was just starting his career. This is why he developed Benny Breakiron.
However, when Dupuis found out about the new work, they actually
preferred it to Pussycat !
My father always created likeable, very thematically structured
characters. After dwelling in the Middle Ages with Johan et Pirlouit
(Johan and Peewit) and the Schtroumpfs (the Smurfs), Benny Breakiron
offered him an opportunity to write stories set in the modern world.
Benny’s visual setting is very 1960s, the era when he was created.
I was only two when the character was unveiled to the public. He really
formed the background to my formative years.
BENNY BREAKIRON – A DIFFERENT KIND OF HERO
My father’s idea in creating Benny Breakiron was to take a stance opposite
that depicted in the case of the American superheroes of the time, so he
invented a character who was not an all-powerful adult but a child who
nonetheless had the ability to react to anything that stirred his anger.
My father always liked to play around with the adult child concept and,
in the case of Benny Breakiron, the hero expresses himself like a child.
His way of thinking is not as articulate as that of an adult, and that
contributes to the light and refreshing feel of his adventures. He has
no qualms about saying what is on his mind. Benny has reached the
age when things can fill him with a real sense of indignation. He cannot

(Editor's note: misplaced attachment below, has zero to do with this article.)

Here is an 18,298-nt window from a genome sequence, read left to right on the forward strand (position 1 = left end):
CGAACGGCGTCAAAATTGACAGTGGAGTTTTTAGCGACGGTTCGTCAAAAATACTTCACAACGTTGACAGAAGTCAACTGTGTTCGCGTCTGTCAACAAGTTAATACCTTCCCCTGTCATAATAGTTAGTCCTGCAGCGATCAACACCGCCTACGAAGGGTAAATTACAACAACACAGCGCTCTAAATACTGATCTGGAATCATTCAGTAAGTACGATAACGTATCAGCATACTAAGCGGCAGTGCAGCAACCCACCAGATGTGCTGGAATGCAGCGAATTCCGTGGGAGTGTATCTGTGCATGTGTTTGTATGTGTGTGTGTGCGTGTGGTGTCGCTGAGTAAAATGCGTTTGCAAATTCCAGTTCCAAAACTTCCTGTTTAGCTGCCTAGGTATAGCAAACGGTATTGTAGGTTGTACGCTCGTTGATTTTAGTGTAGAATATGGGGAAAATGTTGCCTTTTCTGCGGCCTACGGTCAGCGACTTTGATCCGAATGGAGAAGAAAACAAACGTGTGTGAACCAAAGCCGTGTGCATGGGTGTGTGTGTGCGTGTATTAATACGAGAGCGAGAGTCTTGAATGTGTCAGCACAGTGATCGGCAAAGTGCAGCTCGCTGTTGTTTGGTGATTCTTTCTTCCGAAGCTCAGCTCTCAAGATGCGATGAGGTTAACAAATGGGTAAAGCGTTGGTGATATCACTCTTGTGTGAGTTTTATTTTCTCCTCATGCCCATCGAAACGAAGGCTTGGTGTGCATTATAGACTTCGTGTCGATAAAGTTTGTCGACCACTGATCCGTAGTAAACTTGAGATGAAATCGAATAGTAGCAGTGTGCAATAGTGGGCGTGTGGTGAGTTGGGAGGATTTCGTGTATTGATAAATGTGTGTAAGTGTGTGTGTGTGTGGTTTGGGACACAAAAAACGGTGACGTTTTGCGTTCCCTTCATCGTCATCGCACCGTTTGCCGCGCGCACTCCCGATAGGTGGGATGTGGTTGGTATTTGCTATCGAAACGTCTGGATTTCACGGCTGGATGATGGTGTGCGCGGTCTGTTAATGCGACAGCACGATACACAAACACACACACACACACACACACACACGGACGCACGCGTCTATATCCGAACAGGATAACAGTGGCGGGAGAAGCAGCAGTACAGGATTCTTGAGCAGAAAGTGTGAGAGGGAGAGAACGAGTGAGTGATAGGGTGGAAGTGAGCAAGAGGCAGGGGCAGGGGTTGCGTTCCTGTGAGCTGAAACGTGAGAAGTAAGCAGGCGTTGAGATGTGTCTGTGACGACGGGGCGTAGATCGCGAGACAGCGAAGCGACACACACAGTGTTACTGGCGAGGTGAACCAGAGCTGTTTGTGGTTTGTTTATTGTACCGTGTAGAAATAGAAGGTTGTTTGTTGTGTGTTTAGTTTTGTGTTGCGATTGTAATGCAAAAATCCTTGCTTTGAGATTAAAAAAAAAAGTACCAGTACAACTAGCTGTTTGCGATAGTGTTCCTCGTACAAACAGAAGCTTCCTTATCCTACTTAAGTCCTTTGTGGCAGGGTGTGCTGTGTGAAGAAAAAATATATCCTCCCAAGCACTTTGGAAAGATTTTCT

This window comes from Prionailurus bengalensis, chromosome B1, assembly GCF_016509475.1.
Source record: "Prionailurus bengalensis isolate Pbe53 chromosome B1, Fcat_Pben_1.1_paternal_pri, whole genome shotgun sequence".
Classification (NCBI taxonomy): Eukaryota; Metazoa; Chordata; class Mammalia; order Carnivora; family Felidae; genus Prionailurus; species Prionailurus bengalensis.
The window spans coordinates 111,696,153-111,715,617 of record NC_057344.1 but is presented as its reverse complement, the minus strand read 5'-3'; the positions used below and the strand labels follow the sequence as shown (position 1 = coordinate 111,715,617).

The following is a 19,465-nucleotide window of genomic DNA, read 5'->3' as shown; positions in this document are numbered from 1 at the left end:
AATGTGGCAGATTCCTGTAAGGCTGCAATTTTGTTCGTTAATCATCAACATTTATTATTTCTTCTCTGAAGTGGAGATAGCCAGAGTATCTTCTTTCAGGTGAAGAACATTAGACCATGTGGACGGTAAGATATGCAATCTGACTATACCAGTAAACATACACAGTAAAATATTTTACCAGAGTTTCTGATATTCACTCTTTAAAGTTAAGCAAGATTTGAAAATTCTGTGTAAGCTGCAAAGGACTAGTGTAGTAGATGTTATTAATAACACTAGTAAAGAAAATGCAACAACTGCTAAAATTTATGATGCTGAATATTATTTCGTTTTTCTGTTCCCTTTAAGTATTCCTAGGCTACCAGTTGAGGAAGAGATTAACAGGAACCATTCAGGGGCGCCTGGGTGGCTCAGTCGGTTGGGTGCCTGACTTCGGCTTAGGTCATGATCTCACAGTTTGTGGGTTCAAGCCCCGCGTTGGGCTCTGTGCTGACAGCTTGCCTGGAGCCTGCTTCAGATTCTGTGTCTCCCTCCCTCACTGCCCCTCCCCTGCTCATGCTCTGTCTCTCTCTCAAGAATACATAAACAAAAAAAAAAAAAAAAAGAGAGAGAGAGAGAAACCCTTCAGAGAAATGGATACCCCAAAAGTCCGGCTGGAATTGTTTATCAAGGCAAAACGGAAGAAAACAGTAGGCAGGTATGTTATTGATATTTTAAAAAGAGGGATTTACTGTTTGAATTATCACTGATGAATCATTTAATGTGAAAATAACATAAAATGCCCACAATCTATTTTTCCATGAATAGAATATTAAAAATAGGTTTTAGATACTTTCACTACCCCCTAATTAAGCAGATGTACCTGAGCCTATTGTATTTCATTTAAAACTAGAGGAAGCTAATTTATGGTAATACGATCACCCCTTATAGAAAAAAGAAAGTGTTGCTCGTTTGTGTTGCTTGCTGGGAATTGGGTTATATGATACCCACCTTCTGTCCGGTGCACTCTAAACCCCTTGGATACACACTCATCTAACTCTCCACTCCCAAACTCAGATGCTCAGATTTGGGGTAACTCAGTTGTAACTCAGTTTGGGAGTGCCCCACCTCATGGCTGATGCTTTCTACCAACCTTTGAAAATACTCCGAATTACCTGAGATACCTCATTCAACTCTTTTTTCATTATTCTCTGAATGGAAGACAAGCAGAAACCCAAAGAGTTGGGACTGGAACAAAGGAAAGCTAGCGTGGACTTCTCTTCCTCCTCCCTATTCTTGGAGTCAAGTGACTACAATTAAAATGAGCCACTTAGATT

I was about eight when I first read the adventures of Benny
Breakiron. I started from the beginning, with The Red Taxis. Like all
children I just looked at the pictures to start with. Then, when I was
about 10 or 11, I really started to understand the meaning of the texts.
As with all my father’s books, the adventures of Benny are multilayered,
thus featuring surprises for children of every age. My feeling as a girl
was that Benny needed protecting because he was alone! At times you
long to share his adventures, to put yourself in his shoes, at other times
you want to help him. We can all also relate to him often being rejected
by children of his own age because he is different from all the others.
We are on his side. He evokes strong feelings, even though we know it is
only a comic book. He is also very endearing because his parents are not
around. But he does not seem to be unhappy being alone. He is looked
after at home by his guardian, but we are never told if he might have